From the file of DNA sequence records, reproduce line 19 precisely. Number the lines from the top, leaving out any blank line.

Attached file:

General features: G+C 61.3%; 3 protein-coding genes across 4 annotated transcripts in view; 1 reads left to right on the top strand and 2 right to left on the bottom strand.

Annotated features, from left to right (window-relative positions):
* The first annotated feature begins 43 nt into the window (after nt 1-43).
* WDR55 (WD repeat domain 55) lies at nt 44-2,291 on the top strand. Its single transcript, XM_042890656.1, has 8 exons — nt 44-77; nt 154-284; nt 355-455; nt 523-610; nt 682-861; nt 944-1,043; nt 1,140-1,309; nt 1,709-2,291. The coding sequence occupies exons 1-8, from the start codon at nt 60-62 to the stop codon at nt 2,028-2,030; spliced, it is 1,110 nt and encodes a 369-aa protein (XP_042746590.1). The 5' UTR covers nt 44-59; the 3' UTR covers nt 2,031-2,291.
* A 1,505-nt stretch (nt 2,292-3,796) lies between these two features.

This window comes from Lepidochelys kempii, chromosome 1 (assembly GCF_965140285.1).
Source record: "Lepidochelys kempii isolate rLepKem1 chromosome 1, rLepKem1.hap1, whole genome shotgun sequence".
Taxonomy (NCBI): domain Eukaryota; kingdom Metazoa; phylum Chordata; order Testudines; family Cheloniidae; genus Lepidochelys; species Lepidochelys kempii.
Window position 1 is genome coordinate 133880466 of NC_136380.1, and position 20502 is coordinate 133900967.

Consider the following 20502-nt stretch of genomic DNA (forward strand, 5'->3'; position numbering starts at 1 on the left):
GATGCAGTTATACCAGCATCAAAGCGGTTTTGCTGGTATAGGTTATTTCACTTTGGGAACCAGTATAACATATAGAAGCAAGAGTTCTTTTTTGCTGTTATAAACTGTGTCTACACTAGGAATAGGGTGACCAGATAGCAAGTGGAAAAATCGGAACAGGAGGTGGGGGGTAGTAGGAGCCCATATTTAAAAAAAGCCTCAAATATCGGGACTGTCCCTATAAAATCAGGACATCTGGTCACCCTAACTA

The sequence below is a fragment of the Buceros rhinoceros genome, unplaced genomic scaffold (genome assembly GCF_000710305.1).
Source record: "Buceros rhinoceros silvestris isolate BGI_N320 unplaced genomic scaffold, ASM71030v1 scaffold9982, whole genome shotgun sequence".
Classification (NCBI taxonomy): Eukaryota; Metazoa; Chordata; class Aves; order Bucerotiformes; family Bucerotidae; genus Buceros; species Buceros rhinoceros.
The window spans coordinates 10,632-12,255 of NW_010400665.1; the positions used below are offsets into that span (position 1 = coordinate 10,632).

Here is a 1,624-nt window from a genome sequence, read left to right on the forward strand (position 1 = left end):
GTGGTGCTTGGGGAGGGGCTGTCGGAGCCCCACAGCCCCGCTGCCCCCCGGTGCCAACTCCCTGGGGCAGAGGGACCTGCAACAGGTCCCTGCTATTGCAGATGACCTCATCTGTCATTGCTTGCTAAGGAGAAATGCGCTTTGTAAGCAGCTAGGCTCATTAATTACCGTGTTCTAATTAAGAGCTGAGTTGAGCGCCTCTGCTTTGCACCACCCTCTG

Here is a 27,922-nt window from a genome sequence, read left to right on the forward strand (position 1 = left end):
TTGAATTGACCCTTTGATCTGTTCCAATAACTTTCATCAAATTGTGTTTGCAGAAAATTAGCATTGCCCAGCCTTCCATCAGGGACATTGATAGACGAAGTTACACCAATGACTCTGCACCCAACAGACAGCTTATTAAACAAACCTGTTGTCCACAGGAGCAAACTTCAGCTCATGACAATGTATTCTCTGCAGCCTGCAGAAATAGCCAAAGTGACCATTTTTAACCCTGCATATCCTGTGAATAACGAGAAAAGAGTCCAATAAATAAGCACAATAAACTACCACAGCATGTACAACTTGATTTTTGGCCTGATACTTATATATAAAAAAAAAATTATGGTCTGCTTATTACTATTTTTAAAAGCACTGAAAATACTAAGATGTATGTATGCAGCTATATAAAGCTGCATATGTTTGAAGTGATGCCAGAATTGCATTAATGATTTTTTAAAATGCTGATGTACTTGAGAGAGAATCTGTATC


TTGAATTGACCCTTTGATCTGTTCCAATAACTTTCATCAAATTGTGTTTGCAGAAAATTAGCATTGCCCAGCCTTCCATCAGGGACATTGATAGACGAAGTTACACCAATGACTCTGCACCCAACAGACAGCTTATTAAACAAACCTGTTGTCCACAGGAGCAAACTTCAGCTCATGACAATGTATTCTCTGCAGCCTGCAGAAATAGCCAAAGTGACCATTTTTAACCCTGCATATCCTGTGAATAACGAGAAAAGAGTCCAATAAATAAGCACAATAAACTACCACAGCATGTACAACTTGATTTTTGGCCTGATACTTATATATAAAAAAAAAATTATGGTCTGCTTATTACTATTTTTAAAAGCACTGAAAATACTAAGATGTATGTATGCAGCTATATAAAGCTGCATATGTTTGAAGTGATGCCAGAATTGCATTAATGATTTTTTAAAATGCTGATGTACTTGAGAGAGAATCTGTATC